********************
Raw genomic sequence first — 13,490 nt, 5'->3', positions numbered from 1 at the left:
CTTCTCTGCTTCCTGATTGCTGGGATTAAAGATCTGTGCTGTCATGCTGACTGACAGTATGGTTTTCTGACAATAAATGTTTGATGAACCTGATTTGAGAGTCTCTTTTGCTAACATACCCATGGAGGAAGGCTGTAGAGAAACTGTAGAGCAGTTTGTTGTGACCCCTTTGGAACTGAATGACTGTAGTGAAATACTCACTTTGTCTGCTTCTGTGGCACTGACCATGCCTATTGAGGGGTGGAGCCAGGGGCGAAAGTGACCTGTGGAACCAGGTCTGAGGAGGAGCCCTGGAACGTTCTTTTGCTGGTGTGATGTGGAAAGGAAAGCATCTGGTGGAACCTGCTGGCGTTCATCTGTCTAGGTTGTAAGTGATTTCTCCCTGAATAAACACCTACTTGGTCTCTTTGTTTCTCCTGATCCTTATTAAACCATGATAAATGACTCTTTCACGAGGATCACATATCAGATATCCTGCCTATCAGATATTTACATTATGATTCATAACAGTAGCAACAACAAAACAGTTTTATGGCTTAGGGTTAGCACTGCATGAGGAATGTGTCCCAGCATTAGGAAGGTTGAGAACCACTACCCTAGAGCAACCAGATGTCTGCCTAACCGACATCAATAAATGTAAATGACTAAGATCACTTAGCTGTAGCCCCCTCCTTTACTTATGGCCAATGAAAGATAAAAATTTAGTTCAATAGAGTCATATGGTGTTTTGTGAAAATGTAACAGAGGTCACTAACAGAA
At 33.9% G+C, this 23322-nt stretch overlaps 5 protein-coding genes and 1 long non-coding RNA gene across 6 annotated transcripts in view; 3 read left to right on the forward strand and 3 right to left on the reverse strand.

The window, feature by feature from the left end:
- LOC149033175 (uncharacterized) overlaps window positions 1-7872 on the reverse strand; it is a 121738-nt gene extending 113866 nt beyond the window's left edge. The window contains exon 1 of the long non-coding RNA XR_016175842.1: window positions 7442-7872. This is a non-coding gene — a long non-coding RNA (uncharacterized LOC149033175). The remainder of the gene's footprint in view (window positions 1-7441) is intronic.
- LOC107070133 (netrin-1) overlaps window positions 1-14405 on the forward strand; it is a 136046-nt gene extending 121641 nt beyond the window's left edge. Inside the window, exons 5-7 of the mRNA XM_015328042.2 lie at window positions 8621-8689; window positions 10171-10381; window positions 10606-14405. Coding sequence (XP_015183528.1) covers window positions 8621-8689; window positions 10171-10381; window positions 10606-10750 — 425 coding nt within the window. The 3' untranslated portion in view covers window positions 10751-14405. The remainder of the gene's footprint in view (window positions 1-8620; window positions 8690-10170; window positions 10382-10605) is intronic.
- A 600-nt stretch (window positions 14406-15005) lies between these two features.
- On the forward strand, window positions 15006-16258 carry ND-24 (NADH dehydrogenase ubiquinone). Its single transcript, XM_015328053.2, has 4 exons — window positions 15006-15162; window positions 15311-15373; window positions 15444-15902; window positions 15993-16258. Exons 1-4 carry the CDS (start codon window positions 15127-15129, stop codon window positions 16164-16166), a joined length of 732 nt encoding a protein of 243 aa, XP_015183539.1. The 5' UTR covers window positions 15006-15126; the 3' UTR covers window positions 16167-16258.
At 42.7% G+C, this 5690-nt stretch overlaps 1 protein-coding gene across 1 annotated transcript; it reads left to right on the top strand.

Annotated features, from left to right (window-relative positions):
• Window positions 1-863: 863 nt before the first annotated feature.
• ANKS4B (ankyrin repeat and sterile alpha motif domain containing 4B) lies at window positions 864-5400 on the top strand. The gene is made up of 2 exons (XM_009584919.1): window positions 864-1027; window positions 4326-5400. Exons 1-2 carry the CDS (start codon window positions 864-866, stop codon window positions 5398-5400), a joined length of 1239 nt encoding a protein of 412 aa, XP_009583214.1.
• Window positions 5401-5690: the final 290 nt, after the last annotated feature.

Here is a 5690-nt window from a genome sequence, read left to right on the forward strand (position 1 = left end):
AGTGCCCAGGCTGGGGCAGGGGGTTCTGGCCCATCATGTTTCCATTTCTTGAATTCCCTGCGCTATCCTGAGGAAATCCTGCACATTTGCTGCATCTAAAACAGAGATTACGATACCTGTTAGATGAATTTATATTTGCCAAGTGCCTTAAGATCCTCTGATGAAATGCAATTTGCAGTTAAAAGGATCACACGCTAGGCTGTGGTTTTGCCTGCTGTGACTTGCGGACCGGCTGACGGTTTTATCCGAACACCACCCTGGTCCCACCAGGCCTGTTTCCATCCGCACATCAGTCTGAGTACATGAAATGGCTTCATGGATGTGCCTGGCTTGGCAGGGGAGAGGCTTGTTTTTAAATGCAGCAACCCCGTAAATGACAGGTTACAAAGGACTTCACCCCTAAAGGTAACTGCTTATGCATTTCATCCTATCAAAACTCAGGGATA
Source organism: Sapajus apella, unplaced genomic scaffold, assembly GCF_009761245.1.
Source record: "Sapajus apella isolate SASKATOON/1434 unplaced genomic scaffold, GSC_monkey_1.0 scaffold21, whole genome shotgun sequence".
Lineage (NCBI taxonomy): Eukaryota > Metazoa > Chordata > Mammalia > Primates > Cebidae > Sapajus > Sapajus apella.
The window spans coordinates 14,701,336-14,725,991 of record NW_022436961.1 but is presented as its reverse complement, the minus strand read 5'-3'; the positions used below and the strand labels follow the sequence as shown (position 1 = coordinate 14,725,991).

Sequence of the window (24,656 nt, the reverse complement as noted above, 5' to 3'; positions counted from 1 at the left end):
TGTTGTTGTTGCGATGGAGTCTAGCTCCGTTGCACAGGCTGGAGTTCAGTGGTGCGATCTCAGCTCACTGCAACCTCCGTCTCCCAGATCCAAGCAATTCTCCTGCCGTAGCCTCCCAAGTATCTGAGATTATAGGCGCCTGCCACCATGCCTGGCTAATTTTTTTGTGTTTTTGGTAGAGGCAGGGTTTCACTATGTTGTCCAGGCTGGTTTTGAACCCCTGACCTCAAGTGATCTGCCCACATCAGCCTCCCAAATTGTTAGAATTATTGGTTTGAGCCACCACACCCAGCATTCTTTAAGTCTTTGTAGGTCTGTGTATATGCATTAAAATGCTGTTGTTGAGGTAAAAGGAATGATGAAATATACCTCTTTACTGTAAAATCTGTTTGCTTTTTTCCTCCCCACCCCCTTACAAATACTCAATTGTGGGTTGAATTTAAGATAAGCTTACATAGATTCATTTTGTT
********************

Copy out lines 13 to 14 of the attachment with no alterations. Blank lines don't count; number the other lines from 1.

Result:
• Window positions 5401-5690: the final 290 nt, after the last annotated feature.

Here is a 5690-nt window from a genome sequence, read left to right on the forward strand (position 1 = left end):